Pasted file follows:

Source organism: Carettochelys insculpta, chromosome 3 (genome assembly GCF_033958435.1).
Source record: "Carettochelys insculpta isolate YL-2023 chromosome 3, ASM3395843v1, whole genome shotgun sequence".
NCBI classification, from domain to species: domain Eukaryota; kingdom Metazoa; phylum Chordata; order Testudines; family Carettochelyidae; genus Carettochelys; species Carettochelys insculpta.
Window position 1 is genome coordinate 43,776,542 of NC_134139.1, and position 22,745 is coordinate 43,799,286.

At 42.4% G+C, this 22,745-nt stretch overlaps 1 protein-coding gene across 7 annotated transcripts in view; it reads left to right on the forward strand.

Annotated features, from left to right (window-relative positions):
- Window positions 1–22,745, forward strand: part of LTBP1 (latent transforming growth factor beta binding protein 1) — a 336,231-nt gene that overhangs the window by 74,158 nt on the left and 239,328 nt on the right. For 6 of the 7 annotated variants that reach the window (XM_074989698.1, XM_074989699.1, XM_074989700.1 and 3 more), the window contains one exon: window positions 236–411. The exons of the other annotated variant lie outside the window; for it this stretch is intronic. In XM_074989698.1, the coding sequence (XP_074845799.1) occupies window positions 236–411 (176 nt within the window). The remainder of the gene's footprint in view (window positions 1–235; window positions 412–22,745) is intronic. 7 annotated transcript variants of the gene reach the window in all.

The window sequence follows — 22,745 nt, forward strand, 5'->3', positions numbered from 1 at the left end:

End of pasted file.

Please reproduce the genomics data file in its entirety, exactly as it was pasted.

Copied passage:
Source organism: Carettochelys insculpta, chromosome 3 (genome assembly GCF_033958435.1).
Source record: "Carettochelys insculpta isolate YL-2023 chromosome 3, ASM3395843v1, whole genome shotgun sequence".
NCBI classification, from domain to species: domain Eukaryota; kingdom Metazoa; phylum Chordata; order Testudines; family Carettochelyidae; genus Carettochelys; species Carettochelys insculpta.
Window position 1 is genome coordinate 43,776,542 of NC_134139.1, and position 22,745 is coordinate 43,799,286.

At 42.4% G+C, this 22,745-nt stretch overlaps 1 protein-coding gene across 7 annotated transcripts in view; it reads left to right on the forward strand.

Annotated features, from left to right (window-relative positions):
- Window positions 1–22,745, forward strand: part of LTBP1 (latent transforming growth factor beta binding protein 1) — a 336,231-nt gene that overhangs the window by 74,158 nt on the left and 239,328 nt on the right. For 6 of the 7 annotated variants that reach the window (XM_074989698.1, XM_074989699.1, XM_074989700.1 and 3 more), the window contains one exon: window positions 236–411. The exons of the other annotated variant lie outside the window; for it this stretch is intronic. In XM_074989698.1, the coding sequence (XP_074845799.1) occupies window positions 236–411 (176 nt within the window). The remainder of the gene's footprint in view (window positions 1–235; window positions 412–22,745) is intronic. 7 annotated transcript variants of the gene reach the window in all.

The window sequence follows — 22,745 nt, forward strand, 5'->3', positions numbered from 1 at the left end: